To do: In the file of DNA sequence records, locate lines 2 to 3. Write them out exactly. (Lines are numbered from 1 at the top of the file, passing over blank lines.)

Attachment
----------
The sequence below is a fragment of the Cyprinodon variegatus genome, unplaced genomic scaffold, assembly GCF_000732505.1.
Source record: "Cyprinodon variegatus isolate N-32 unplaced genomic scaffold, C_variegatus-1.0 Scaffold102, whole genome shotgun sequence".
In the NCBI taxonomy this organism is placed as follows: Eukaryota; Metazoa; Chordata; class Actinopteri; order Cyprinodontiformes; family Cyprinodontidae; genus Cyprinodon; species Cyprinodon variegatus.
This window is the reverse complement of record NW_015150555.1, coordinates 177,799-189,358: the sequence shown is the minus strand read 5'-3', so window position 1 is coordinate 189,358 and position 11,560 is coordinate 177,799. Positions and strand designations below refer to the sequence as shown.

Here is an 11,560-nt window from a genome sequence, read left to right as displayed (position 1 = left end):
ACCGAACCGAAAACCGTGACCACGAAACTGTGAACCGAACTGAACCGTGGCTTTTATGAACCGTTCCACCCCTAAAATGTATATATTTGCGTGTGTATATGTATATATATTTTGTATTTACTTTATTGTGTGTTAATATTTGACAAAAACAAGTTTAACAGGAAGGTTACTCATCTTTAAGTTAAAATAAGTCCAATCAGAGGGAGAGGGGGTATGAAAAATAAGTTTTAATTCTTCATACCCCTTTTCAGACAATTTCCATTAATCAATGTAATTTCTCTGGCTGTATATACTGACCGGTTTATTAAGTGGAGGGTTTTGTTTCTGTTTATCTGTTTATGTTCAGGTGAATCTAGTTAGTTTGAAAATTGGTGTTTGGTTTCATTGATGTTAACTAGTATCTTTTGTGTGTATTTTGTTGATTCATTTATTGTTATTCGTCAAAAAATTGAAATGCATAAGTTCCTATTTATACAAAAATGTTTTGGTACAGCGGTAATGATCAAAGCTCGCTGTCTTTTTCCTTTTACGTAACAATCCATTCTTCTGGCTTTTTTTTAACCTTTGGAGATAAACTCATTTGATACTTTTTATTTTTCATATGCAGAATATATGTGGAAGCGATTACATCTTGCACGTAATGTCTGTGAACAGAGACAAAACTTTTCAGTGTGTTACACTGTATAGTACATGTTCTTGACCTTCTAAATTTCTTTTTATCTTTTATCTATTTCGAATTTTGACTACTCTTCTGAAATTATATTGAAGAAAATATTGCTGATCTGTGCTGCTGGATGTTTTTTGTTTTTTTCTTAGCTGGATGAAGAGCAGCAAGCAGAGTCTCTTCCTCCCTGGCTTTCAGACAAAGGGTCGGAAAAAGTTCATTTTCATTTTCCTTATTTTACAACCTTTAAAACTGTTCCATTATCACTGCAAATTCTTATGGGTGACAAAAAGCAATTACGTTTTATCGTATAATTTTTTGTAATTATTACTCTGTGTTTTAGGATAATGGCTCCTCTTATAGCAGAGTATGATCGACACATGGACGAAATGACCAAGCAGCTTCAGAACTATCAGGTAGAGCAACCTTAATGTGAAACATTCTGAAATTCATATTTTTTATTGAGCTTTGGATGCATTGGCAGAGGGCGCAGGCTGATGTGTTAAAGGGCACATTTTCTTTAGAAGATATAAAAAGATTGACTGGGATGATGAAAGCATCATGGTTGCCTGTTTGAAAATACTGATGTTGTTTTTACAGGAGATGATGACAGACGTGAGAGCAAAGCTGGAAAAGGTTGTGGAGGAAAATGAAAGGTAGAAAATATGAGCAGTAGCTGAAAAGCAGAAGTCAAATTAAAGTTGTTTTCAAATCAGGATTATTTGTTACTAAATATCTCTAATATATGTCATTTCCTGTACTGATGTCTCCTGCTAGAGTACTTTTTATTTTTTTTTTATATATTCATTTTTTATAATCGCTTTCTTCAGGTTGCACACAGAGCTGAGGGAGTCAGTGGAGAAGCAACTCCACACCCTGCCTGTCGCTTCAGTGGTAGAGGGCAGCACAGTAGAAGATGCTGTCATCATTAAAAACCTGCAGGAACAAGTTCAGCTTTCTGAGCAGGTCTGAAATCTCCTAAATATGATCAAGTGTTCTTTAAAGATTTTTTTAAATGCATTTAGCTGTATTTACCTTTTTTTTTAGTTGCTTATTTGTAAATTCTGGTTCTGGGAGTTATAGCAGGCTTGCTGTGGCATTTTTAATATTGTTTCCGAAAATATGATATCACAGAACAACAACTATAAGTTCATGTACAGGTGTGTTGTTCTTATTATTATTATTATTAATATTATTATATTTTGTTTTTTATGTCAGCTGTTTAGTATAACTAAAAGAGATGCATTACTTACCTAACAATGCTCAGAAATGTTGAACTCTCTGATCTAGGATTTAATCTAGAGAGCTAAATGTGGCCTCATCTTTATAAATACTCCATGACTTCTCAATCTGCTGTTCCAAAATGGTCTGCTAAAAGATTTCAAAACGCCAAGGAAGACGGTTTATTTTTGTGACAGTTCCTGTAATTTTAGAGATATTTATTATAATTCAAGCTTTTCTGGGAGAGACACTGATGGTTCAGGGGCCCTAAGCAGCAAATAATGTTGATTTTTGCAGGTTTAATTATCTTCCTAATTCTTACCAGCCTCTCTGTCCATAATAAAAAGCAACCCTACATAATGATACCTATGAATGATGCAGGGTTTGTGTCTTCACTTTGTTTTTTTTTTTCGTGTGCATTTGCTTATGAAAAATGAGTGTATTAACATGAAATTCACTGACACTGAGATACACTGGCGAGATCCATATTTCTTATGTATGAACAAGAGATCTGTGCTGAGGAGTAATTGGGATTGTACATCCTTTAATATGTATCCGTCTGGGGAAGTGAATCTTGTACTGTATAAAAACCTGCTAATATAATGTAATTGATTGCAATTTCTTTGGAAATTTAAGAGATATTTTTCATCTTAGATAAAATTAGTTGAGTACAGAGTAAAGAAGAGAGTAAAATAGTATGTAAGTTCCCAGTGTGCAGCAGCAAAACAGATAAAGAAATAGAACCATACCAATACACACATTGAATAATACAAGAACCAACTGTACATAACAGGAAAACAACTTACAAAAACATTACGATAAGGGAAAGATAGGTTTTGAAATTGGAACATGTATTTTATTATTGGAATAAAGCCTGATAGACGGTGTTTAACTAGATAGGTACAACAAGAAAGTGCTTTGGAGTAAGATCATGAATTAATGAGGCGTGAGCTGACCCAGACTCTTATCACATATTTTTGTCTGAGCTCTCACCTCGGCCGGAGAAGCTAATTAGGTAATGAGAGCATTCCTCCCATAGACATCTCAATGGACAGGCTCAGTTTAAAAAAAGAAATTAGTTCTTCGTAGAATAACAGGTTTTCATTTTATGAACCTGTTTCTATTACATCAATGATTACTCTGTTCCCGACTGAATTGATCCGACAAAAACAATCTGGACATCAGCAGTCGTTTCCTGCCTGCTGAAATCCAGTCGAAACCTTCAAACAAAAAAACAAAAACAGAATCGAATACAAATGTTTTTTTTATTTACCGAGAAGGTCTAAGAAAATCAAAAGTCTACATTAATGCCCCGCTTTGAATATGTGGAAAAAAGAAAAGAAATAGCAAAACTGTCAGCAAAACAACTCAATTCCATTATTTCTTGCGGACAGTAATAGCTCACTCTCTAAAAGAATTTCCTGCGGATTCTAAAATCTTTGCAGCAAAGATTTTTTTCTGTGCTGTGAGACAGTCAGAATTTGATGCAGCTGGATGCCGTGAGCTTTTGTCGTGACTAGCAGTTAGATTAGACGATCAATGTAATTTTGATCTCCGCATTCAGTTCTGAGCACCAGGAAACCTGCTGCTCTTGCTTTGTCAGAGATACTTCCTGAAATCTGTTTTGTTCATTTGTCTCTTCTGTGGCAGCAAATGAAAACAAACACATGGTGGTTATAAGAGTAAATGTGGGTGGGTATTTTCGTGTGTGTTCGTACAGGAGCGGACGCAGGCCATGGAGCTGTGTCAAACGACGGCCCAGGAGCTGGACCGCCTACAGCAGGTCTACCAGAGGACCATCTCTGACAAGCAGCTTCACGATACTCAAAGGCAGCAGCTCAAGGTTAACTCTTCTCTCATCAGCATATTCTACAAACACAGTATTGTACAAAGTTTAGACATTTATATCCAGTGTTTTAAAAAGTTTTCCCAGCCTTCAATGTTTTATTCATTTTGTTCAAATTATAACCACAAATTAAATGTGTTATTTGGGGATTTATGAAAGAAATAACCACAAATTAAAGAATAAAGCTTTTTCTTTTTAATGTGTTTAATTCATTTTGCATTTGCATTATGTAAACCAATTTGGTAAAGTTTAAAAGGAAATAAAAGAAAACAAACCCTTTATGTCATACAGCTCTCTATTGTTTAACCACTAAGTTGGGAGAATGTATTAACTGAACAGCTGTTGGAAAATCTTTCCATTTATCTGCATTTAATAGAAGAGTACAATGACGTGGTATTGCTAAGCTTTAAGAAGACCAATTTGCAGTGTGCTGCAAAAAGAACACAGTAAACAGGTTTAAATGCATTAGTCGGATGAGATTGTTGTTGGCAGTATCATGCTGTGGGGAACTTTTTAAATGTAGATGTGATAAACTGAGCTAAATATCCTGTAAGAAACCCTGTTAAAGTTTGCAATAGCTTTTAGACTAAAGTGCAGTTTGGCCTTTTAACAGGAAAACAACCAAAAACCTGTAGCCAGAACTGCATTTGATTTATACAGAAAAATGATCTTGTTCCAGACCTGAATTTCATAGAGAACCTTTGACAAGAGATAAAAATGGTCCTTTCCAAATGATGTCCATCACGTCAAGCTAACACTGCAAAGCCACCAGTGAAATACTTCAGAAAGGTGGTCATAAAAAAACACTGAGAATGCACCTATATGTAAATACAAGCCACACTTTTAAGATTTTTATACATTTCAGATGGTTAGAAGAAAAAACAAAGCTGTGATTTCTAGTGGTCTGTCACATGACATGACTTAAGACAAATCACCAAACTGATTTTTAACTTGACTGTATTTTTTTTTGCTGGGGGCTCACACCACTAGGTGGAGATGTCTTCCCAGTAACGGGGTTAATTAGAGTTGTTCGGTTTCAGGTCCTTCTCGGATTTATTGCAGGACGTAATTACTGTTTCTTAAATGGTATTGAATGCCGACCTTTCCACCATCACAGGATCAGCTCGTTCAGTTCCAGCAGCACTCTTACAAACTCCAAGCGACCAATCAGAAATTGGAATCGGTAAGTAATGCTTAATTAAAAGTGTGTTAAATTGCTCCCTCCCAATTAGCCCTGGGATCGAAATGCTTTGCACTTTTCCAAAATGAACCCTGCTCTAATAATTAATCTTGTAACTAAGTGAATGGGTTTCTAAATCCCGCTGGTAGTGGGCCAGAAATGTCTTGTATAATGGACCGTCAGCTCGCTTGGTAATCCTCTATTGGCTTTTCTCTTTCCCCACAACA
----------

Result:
Source record: "Cyprinodon variegatus isolate N-32 unplaced genomic scaffold, C_variegatus-1.0 Scaffold102, whole genome shotgun sequence".
In the NCBI taxonomy this organism is placed as follows: Eukaryota; Metazoa; Chordata; class Actinopteri; order Cyprinodontiformes; family Cyprinodontidae; genus Cyprinodon; species Cyprinodon variegatus.